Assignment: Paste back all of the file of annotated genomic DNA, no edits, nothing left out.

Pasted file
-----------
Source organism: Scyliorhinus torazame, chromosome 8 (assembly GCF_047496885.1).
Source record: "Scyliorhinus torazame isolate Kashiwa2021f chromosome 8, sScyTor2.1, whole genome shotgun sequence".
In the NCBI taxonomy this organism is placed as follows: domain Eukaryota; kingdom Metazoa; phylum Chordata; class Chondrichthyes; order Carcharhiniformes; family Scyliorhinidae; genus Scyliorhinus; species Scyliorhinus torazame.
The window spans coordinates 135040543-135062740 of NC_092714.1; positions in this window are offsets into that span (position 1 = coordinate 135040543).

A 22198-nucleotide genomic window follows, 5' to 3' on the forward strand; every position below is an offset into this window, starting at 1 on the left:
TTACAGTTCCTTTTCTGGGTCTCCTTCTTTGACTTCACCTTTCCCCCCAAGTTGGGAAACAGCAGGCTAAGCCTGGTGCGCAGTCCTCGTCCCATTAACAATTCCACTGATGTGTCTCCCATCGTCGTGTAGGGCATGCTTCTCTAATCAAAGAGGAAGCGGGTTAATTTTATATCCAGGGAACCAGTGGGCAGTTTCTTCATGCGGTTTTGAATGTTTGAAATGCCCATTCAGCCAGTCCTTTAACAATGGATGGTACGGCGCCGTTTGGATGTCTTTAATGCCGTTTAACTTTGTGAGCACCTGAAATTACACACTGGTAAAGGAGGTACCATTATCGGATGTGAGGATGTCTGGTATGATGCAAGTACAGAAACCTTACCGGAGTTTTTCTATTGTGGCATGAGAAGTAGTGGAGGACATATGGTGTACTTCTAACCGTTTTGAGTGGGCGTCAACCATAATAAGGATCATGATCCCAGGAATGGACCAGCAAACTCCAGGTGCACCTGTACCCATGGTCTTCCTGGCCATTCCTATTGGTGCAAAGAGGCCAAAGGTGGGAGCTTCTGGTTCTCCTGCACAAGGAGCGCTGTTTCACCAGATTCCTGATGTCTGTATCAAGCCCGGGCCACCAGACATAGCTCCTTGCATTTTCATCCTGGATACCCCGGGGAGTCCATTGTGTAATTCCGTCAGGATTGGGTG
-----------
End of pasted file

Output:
Source organism: Scyliorhinus torazame, chromosome 8 (assembly GCF_047496885.1).
Source record: "Scyliorhinus torazame isolate Kashiwa2021f chromosome 8, sScyTor2.1, whole genome shotgun sequence".
In the NCBI taxonomy this organism is placed as follows: domain Eukaryota; kingdom Metazoa; phylum Chordata; class Chondrichthyes; order Carcharhiniformes; family Scyliorhinidae; genus Scyliorhinus; species Scyliorhinus torazame.
The window spans coordinates 135040543-135062740 of NC_092714.1; positions in this window are offsets into that span (position 1 = coordinate 135040543).

A 22198-nucleotide genomic window follows, 5' to 3' on the forward strand; every position below is an offset into this window, starting at 1 on the left:
TTACAGTTCCTTTTCTGGGTCTCCTTCTTTGACTTCACCTTTCCCCCCAAGTTGGGAAACAGCAGGCTAAGCCTGGTGCGCAGTCCTCGTCCCATTAACAATTCCACTGATGTGTCTCCCATCGTCGTGTAGGGCATGCTTCTCTAATCAAAGAGGAAGCGGGTTAATTTTATATCCAGGGAACCAGTGGGCAGTTTCTTCATGCGGTTTTGAATGTTTGAAATGCCCATTCAGCCAGTCCTTTAACAATGGATGGTACGGCGCCGTTTGGATGTCTTTAATGCCGTTTAACTTTGTGAGCACCTGAAATTACACACTGGTAAAGGAGGTACCATTATCGGATGTGAGGATGTCTGGTATGATGCAAGTACAGAAACCTTACCGGAGTTTTTCTATTGTGGCATGAGAAGTAGTGGAGGACATATGGTGTACTTCTAACCGTTTTGAGTGGGCGTCAACCATAATAAGGATCATGATCCCAGGAATGGACCAGCAAACTCCAGGTGCACCTGTACCCATGGTCTTCCTGGCCATTCCTATTGGTGCAAAGAGGCCAAAGGTGGGAGCTTCTGGTTCTCCTGCACAAGGAGCGCTGTTTCACCAGATTCCTGATGTCTGTATCAAGCCCGGGCCACCAGACATAGCTCCTTGCATTTTCATCCTGGATACCCCGGGGAGTCCATTGTGTAATTCCGTCAGGATTGGGTG